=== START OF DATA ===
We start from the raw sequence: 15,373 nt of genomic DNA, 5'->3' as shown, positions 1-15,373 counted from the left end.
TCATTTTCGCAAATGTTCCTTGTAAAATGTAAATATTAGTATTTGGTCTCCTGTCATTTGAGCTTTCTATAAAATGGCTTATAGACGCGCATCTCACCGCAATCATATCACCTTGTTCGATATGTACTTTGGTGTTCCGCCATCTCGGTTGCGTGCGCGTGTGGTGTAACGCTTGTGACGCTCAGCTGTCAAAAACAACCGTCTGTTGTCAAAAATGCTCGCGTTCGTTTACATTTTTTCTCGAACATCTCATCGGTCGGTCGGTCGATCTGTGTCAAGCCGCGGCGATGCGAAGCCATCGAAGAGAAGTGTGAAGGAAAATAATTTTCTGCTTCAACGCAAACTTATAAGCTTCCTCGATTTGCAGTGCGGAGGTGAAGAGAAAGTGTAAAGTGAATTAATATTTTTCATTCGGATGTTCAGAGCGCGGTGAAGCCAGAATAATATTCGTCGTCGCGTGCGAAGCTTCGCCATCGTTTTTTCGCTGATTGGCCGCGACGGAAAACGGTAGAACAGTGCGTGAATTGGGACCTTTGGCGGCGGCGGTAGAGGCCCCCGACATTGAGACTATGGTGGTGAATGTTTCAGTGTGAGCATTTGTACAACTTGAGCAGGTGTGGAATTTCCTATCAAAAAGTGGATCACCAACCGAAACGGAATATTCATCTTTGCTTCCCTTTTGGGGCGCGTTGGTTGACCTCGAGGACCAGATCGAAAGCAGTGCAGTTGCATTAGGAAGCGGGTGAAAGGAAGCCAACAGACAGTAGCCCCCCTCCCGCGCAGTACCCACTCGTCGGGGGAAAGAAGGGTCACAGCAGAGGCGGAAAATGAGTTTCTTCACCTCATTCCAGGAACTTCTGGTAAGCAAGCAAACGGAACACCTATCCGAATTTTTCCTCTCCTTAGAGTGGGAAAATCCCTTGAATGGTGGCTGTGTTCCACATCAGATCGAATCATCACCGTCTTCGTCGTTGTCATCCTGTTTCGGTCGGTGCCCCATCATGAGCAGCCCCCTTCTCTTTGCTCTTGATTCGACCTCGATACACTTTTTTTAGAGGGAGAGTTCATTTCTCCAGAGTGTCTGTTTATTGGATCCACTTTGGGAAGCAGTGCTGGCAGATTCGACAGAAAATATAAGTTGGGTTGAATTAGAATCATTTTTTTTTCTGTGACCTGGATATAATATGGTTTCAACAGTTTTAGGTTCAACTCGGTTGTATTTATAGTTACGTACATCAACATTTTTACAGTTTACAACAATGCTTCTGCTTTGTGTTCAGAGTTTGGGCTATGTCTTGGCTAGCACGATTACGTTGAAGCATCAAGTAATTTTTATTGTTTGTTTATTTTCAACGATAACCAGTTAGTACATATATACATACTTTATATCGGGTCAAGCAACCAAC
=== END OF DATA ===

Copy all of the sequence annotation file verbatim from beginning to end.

We start from the raw sequence: 15,373 nt of genomic DNA, 5'->3' as shown, positions 1-15,373 counted from the left end.
TCATTTTCGCAAATGTTCCTTGTAAAATGTAAATATTAGTATTTGGTCTCCTGTCATTTGAGCTTTCTATAAAATGGCTTATAGACGCGCATCTCACCGCAATCATATCACCTTGTTCGATATGTACTTTGGTGTTCCGCCATCTCGGTTGCGTGCGCGTGTGGTGTAACGCTTGTGACGCTCAGCTGTCAAAAACAACCGTCTGTTGTCAAAAATGCTCGCGTTCGTTTACATTTTTTCTCGAACATCTCATCGGTCGGTCGGTCGATCTGTGTCAAGCCGCGGCGATGCGAAGCCATCGAAGAGAAGTGTGAAGGAAAATAATTTTCTGCTTCAACGCAAACTTATAAGCTTCCTCGATTTGCAGTGCGGAGGTGAAGAGAAAGTGTAAAGTGAATTAATATTTTTCATTCGGATGTTCAGAGCGCGGTGAAGCCAGAATAATATTCGTCGTCGCGTGCGAAGCTTCGCCATCGTTTTTTCGCTGATTGGCCGCGACGGAAAACGGTAGAACAGTGCGTGAATTGGGACCTTTGGCGGCGGCGGTAGAGGCCCCCGACATTGAGACTATGGTGGTGAATGTTTCAGTGTGAGCATTTGTACAACTTGAGCAGGTGTGGAATTTCCTATCAAAAAGTGGATCACCAACCGAAACGGAATATTCATCTTTGCTTCCCTTTTGGGGCGCGTTGGTTGACCTCGAGGACCAGATCGAAAGCAGTGCAGTTGCATTAGGAAGCGGGTGAAAGGAAGCCAACAGACAGTAGCCCCCCTCCCGCGCAGTACCCACTCGTCGGGGGAAAGAAGGGTCACAGCAGAGGCGGAAAATGAGTTTCTTCACCTCATTCCAGGAACTTCTGGTAAGCAAGCAAACGGAACACCTATCCGAATTTTTCCTCTCCTTAGAGTGGGAAAATCCCTTGAATGGTGGCTGTGTTCCACATCAGATCGAATCATCACCGTCTTCGTCGTTGTCATCCTGTTTCGGTCGGTGCCCCATCATGAGCAGCCCCCTTCTCTTTGCTCTTGATTCGACCTCGATACACTTTTTTTAGAGGGAGAGTTCATTTCTCCAGAGTGTCTGTTTATTGGATCCACTTTGGGAAGCAGTGCTGGCAGATTCGACAGAAAATATAAGTTGGGTTGAATTAGAATCATTTTTTTTTCTGTGACCTGGATATAATATGGTTTCAACAGTTTTAGGTTCAACTCGGTTGTATTTATAGTTACGTACATCAACATTTTTACAGTTTACAACAATGCTTCTGCTTTGTGTTCAGAGTTTGGGCTATGTCTTGGCTAGCACGATTACGTTGAAGCATCAAGTAATTTTTATTGTTTGTTTATTTTCAACGATAACCAGTTAGTACATATATACATACTTTATATCGGGTCAAGCAACCAAC